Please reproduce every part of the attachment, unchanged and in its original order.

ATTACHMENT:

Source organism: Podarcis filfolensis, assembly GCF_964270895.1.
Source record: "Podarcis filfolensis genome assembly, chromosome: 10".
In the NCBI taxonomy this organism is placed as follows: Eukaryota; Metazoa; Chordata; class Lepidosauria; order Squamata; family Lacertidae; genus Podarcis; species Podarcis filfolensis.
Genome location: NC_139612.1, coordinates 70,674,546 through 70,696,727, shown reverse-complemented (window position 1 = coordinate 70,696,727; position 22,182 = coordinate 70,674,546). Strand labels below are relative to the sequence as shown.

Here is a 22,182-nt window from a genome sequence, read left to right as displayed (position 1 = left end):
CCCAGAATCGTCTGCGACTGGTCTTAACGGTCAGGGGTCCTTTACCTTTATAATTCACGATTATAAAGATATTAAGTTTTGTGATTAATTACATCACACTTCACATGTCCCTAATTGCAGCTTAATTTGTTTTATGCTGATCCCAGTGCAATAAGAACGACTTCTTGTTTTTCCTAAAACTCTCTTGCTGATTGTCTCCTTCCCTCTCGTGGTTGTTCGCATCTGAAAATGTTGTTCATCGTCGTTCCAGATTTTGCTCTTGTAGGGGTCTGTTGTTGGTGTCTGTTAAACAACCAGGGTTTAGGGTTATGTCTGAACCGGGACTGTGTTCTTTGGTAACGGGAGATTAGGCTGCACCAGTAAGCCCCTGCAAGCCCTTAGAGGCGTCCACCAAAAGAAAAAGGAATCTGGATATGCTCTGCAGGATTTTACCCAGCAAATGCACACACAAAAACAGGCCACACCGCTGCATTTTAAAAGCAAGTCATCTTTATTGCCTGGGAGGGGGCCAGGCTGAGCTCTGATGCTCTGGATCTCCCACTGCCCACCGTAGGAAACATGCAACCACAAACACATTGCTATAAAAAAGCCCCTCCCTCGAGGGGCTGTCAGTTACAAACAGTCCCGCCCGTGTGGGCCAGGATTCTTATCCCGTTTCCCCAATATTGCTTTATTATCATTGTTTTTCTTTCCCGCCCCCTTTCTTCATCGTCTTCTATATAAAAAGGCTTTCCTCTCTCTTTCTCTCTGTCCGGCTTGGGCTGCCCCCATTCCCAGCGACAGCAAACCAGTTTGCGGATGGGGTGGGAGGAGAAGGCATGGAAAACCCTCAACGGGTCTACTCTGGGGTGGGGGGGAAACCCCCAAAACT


Source organism: Podarcis filfolensis, assembly GCF_964270895.1.
Source record: "Podarcis filfolensis genome assembly, chromosome: 10".
In the NCBI taxonomy this organism is placed as follows: Eukaryota; Metazoa; Chordata; class Lepidosauria; order Squamata; family Lacertidae; genus Podarcis; species Podarcis filfolensis.
Genome location: NC_139612.1, coordinates 70,674,546 through 70,696,727, shown reverse-complemented (window position 1 = coordinate 70,696,727; position 22,182 = coordinate 70,674,546). Strand labels below are relative to the sequence as shown.

Here is a 22,182-nt window from a genome sequence, read left to right as displayed (position 1 = left end):
CCCAGAATCGTCTGCGACTGGTCTTAACGGTCAGGGGTCCTTTACCTTTATAATTCACGATTATAAAGATATTAAGTTTTGTGATTAATTACATCACACTTCACATGTCCCTAATTGCAGCTTAATTTGTTTTATGCTGATCCCAGTGCAATAAGAACGACTTCTTGTTTTTCCTAAAACTCTCTTGCTGATTGTCTCCTTCCCTCTCGTGGTTGTTCGCATCTGAAAATGTTGTTCATCGTCGTTCCAGATTTTGCTCTTGTAGGGGTCTGTTGTTGGTGTCTGTTAAACAACCAGGGTTTAGGGTTATGTCTGAACCGGGACTGTGTTCTTTGGTAACGGGAGATTAGGCTGCACCAGTAAGCCCCTGCAAGCCCTTAGAGGCGTCCACCAAAAGAAAAAGGAATCTGGATATGCTCTGCAGGATTTTACCCAGCAAATGCACACACAAAAACAGGCCACACCGCTGCATTTTAAAAGCAAGTCATCTTTATTGCCTGGGAGGGGGCCAGGCTGAGCTCTGATGCTCTGGATCTCCCACTGCCCACCGTAGGAAACATGCAACCACAAACACATTGCTATAAAAAAGCCCCTCCCTCGAGGGGCTGTCAGTTACAAACAGTCCCGCCCGTGTGGGCCAGGATTCTTATCCCGTTTCCCCAATATTGCTTTATTATCATTGTTTTTCTTTCCCGCCCCCTTTCTTCATCGTCTTCTATATAAAAAGGCTTTCCTCTCTCTTTCTCTCTGTCCGGCTTGGGCTGCCCCCATTCCCAGCGACAGCAAACCAGTTTGCGGATGGGGTGGGAGGAGAAGGCATGGAAAACCCTCAACGGGTCTACTCTGGGGTGGGGGGGAAACCCCCAAAACT